My mother had been dropping not so subtle hints that she wanted a quilt. “So what are you going to do with all of these quilts?” and “Are you ever going to give these quilts away?” That sort of thing.
So I decided to make her a quilt this past Christmas. Up until now, I’ve been hesitant to let them leave the house because of the little imperfections they have. They don’t really bother me because I understand that they are part of the process of learning the techniques. Most non-quilters probably wouldn’t even notice them, and I do have them on display in my house. But I think if you are going to give someone a gift, it should be good quality. I finally feel that my work is in a place where there aren’t going to be big holes or loose stitches or cut off blocks.
I used the Eclipse pattern by Joyce Robinson. I decided sometime around September or October to make the quilt, so I needed to start right away and didn’t have time to come up with an original pattern. I also needed something that was going to use fabric I already had in my stash and that I could assemble fairly quickly. This pattern fit the bill and had the added bonus of feeding my growing obsession with circles.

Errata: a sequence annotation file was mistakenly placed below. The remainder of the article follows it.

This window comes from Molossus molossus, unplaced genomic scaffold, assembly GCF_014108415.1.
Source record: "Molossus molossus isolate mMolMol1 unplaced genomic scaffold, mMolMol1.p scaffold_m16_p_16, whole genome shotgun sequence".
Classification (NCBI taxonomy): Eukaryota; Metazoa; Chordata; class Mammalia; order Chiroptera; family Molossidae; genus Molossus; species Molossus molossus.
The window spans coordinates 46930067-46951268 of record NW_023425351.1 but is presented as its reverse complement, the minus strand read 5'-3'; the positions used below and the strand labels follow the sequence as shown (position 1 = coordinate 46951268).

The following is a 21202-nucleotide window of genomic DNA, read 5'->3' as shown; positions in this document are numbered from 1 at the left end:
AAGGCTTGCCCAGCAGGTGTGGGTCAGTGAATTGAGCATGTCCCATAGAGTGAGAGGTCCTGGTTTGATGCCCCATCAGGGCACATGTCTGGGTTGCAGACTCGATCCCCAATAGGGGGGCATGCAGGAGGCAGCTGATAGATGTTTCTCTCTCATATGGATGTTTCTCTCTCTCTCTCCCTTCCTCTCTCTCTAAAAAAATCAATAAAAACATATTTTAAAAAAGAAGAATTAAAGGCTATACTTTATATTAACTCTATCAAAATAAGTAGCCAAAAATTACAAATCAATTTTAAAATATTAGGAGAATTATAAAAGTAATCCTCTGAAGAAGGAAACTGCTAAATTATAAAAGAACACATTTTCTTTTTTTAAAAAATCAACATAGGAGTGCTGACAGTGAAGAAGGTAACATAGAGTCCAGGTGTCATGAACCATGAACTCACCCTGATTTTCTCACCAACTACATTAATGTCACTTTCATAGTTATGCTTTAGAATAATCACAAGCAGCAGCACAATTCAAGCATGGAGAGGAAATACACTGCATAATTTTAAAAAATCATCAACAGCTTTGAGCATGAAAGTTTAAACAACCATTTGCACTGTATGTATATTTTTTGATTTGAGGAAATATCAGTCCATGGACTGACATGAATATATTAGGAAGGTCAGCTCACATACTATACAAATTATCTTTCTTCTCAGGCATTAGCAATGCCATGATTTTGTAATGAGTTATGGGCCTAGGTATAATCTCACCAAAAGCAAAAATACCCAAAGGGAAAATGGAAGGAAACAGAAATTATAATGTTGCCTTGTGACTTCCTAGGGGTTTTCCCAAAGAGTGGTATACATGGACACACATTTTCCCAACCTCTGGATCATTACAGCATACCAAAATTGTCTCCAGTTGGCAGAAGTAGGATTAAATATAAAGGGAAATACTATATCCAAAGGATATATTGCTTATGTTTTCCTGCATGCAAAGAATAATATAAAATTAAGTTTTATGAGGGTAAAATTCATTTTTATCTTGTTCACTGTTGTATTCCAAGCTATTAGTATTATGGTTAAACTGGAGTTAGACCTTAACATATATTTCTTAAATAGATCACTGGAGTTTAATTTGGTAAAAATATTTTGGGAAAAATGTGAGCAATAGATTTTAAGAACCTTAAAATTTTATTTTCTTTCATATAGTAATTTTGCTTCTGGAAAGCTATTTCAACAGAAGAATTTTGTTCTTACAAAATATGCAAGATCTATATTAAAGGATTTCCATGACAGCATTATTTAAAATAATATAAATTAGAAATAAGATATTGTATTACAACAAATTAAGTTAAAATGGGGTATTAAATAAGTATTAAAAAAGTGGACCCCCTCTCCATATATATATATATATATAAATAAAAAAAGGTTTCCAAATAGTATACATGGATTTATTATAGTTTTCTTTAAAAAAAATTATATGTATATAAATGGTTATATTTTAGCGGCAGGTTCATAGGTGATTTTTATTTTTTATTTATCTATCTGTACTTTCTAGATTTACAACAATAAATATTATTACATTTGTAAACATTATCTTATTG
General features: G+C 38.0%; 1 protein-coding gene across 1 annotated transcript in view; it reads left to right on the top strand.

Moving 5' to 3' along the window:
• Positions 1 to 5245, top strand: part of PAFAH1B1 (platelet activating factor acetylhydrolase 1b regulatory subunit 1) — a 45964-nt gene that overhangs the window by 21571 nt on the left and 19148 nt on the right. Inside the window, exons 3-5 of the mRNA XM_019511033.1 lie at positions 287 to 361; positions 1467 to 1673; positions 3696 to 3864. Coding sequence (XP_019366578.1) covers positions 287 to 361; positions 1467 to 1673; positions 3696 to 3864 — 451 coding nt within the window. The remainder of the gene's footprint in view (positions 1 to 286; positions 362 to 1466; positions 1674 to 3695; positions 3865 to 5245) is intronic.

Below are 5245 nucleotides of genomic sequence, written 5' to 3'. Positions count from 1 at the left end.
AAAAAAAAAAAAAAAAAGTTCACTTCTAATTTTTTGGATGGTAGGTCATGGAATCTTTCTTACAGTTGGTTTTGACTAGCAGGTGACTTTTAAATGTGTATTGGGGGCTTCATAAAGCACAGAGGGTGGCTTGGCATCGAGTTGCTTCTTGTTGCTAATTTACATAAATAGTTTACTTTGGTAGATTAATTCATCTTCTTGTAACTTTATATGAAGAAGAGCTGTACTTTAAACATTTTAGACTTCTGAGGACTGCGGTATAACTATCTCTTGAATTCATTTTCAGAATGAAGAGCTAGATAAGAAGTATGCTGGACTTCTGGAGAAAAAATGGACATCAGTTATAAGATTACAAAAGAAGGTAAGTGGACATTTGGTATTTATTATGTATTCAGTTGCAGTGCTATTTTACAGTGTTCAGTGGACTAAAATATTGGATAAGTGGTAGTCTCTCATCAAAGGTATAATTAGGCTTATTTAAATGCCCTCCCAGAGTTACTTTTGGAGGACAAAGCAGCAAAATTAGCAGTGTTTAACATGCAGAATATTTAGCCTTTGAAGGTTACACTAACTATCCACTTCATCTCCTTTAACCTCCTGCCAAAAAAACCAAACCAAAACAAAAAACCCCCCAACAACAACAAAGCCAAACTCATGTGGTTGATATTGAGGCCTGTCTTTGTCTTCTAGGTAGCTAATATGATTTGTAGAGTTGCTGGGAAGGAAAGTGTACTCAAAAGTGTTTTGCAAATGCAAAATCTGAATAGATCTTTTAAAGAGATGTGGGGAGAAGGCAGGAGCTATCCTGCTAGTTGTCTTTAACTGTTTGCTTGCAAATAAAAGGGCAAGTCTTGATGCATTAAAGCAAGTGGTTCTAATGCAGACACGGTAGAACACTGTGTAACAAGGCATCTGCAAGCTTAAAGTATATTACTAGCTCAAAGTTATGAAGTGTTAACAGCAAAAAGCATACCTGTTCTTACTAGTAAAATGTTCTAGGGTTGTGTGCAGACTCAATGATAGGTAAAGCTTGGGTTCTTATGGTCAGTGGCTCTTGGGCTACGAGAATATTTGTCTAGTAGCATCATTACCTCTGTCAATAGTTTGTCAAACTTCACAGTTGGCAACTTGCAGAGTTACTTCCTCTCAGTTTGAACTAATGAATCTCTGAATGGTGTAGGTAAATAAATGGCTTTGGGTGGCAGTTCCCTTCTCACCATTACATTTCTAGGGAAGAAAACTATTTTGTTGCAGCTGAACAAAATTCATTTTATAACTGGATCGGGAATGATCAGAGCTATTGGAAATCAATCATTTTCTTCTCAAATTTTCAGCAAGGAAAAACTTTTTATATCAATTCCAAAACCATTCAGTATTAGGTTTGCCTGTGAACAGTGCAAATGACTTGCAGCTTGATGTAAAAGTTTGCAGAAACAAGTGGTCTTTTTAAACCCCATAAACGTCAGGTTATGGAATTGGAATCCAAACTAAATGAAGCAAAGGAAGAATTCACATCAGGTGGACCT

I have to say that this is probably the best quilt I’ve ever made. Not in terms of how it looks, but technically. The seams all lined up, it was perfectly flat, it is as square as I’ve ever gotten anything. It made me ridiculously happy when all of the blocks fit together the way they were supposed to. I ended up liking the quilt so much, I was actually a little sad to see it go.
It is a throw sized quilt. The circles are needle turn appliqué. It is machine and hand quilted and beaded. In the original pattern, the circles are attached by quilting them down. But raw edge appliqué makes me edgy and I didn’t want to do the amount of machine quilting that would have required to attach them securely. Also, I just really like doing needle turn appliqué. My mother once had a consulting business called the Circle Group and that’s where the name comes from.
So here are the three things I learned. First, when you machine assemble blocks, you can press the seams open. The blocks will line up better and the quilt will lie flatter. I think you only have to press the seams to one side when you hand piece. Second, circles are awesome, especially when you have an EZ Cut Circle ruler. And third, trust your vision and just keep going. It will turn out better than you hoped.